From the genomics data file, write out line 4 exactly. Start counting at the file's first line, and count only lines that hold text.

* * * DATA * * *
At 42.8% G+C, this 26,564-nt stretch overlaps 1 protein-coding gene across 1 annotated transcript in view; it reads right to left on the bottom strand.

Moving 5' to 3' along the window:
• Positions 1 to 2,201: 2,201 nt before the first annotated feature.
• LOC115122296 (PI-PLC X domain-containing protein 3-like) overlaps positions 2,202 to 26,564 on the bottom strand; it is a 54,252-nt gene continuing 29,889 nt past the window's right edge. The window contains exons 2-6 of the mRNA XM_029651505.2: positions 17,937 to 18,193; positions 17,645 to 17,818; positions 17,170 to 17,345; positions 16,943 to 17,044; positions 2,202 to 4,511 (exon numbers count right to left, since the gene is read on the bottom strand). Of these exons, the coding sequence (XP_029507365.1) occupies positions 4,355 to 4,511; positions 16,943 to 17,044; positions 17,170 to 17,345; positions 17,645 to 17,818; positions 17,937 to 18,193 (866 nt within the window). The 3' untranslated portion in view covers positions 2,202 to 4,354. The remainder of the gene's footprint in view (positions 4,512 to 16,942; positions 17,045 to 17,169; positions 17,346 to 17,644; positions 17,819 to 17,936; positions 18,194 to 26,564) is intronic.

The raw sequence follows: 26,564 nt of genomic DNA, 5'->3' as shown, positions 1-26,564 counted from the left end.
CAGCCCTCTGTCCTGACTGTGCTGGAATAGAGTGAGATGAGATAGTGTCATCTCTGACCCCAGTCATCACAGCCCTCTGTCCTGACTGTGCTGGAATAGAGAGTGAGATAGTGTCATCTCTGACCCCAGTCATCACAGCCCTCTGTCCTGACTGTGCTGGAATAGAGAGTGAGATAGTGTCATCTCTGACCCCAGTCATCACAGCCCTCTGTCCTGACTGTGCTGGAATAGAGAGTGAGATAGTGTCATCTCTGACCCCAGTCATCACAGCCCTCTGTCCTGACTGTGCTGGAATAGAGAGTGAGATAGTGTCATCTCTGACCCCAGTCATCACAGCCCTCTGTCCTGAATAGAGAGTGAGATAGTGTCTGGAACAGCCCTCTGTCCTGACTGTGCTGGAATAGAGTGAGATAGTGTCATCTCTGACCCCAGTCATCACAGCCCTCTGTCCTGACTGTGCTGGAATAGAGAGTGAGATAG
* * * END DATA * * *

• LOC115122296 (PI-PLC X domain-containing protein 3-like) overlaps positions 2,202 to 26,564 on the bottom strand; it is a 54,252-nt gene continuing 29,889 nt past the window's right edge. The window contains exons 2-6 of the mRNA XM_029651505.2: positions 17,937 to 18,193; positions 17,645 to 17,818; positions 17,170 to 17,345; positions 16,943 to 17,044; positions 2,202 to 4,511 (exon numbers count right to left, since the gene is read on the bottom strand). Of these exons, the coding sequence (XP_029507365.1) occupies positions 4,355 to 4,511; positions 16,943 to 17,044; positions 17,170 to 17,345; positions 17,645 to 17,818; positions 17,937 to 18,193 (866 nt within the window). The 3' untranslated portion in view covers positions 2,202 to 4,354. The remainder of the gene's footprint in view (positions 4,512 to 16,942; positions 17,045 to 17,169; positions 17,346 to 17,644; positions 17,819 to 17,936; positions 18,194 to 26,564) is intronic.